Modeling heat island exposure and vulnerability utilizing earth observations and social drivers: A case study for Alabama, USA

Academic Article


  • Alabama currently experiences an above-average threat from extreme heat events compared to the remaining states in the USA. More than 160,000 people living in the state (infants, elderly age groups, or poverty-ridden populations) remain vulnerable to heat events. The risk of heat-related mortalities and morbidities disproportionately impacts the growing Alabama cities due to increasing hot-weather episodes and several underlying social vulnerability factors. The exposure threat in 2050 is projected to increase by more than 90 average heat days a year and the number of heat-wave days is predicted to increase from 15 to more than 70 days a year. Although the state's hazard mitigation plan covers extreme heat issues and heat emergency plans, Alabama lacks heat adaptation plans and is conducting heat vulnerability assessments from time to time. This study focused on determining the social drivers of heat vulnerability and identifying regions within the state that experienced intense heat island effects over the course of five years (2015–2019). 15 sociodemographic factors data from the 2018 American Community Survey (ACS), and 6 health outcome variables (asthma, obesity, stroke, high blood pressure, diabetes) were analyzed to assess cumulative social vulnerability using principal component analysis (PCA). Using Spatial Autoregression (SAR) model, exposure risk was measured as a function of environmental parameters including proportional vegetation, normalized difference water index (NDWI), digital elevation model (DEM), and percent imperviousness of land surface. A heat risk index calculated as a product of social vulnerability and exposure risk was analyzed for Alabama's eight largest and growing cities (Birmingham, Huntsville, Hoover, Montgomery, Mobile, Tuscaloosa, Auburn, and Dothan) at the block-group census resolution. Spatial data depicting the physical landscape characteristics across the cities revealed differing levels of and factors in exposure to urban heat effects across the city.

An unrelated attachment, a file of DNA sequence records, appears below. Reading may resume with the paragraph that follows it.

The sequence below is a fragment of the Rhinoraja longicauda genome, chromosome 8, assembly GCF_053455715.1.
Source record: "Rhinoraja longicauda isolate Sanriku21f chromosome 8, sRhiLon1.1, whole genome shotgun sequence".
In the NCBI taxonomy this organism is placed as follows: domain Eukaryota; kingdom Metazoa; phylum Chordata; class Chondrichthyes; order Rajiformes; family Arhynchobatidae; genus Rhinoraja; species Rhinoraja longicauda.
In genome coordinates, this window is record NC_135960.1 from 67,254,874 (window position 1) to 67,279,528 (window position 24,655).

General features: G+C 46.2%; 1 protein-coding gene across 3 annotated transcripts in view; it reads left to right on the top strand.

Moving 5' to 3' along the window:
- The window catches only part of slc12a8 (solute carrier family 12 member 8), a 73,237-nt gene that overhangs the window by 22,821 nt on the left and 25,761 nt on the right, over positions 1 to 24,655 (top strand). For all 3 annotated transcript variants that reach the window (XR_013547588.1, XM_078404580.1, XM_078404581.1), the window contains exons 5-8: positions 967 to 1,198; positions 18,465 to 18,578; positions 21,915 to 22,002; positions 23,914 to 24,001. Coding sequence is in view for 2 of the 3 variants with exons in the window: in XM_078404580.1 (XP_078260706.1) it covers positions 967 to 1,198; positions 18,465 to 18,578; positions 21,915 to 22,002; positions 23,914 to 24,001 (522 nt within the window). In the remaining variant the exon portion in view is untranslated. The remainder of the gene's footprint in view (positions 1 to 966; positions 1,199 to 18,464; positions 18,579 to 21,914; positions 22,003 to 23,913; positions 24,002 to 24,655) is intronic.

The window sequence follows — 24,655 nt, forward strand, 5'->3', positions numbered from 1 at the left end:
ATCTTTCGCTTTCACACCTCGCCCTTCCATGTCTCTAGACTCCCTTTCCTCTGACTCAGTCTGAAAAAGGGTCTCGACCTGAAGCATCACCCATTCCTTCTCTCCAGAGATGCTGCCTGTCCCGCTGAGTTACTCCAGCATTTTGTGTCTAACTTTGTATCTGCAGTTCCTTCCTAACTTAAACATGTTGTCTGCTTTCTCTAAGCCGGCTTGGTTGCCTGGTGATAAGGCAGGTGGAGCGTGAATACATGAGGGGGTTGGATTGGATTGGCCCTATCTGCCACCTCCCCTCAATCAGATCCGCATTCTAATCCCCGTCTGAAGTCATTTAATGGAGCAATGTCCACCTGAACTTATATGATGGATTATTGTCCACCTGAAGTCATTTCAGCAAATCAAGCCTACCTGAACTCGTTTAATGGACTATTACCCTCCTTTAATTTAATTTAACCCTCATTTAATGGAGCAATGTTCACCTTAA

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    Author List

  • Sabrin S; Karimi M; Nazari R
  • Volume

  • 226